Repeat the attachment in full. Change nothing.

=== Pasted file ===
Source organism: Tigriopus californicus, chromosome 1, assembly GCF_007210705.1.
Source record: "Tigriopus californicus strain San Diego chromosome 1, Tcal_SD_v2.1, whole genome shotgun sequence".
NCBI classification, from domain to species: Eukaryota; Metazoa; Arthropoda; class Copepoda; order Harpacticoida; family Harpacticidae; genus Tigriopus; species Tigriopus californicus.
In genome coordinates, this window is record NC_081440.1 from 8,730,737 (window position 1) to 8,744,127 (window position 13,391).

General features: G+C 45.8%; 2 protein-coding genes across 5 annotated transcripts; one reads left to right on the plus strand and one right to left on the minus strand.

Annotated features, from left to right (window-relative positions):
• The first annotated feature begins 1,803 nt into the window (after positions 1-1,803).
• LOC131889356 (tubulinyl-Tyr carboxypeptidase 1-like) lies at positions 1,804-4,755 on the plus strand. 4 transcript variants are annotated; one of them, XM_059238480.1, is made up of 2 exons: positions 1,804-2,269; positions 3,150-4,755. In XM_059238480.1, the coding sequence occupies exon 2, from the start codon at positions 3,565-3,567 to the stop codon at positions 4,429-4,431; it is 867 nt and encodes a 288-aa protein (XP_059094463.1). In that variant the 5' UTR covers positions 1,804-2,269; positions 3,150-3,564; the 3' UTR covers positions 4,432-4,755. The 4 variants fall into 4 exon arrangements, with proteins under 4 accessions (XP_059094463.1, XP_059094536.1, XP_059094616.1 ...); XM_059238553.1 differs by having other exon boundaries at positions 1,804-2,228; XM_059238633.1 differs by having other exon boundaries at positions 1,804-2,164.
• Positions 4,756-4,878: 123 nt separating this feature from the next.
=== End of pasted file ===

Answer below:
Source organism: Tigriopus californicus, chromosome 1, assembly GCF_007210705.1.
Source record: "Tigriopus californicus strain San Diego chromosome 1, Tcal_SD_v2.1, whole genome shotgun sequence".
NCBI classification, from domain to species: Eukaryota; Metazoa; Arthropoda; class Copepoda; order Harpacticoida; family Harpacticidae; genus Tigriopus; species Tigriopus californicus.
In genome coordinates, this window is record NC_081440.1 from 8,730,737 (window position 1) to 8,744,127 (window position 13,391).

General features: G+C 45.8%; 2 protein-coding genes across 5 annotated transcripts; one reads left to right on the plus strand and one right to left on the minus strand.

Annotated features, from left to right (window-relative positions):
• The first annotated feature begins 1,803 nt into the window (after positions 1-1,803).
• LOC131889356 (tubulinyl-Tyr carboxypeptidase 1-like) lies at positions 1,804-4,755 on the plus strand. 4 transcript variants are annotated; one of them, XM_059238480.1, is made up of 2 exons: positions 1,804-2,269; positions 3,150-4,755. In XM_059238480.1, the coding sequence occupies exon 2, from the start codon at positions 3,565-3,567 to the stop codon at positions 4,429-4,431; it is 867 nt and encodes a 288-aa protein (XP_059094463.1). In that variant the 5' UTR covers positions 1,804-2,269; positions 3,150-3,564; the 3' UTR covers positions 4,432-4,755. The 4 variants fall into 4 exon arrangements, with proteins under 4 accessions (XP_059094463.1, XP_059094536.1, XP_059094616.1 ...); XM_059238553.1 differs by having other exon boundaries at positions 1,804-2,228; XM_059238633.1 differs by having other exon boundaries at positions 1,804-2,164.
• Positions 4,756-4,878: 123 nt separating this feature from the next.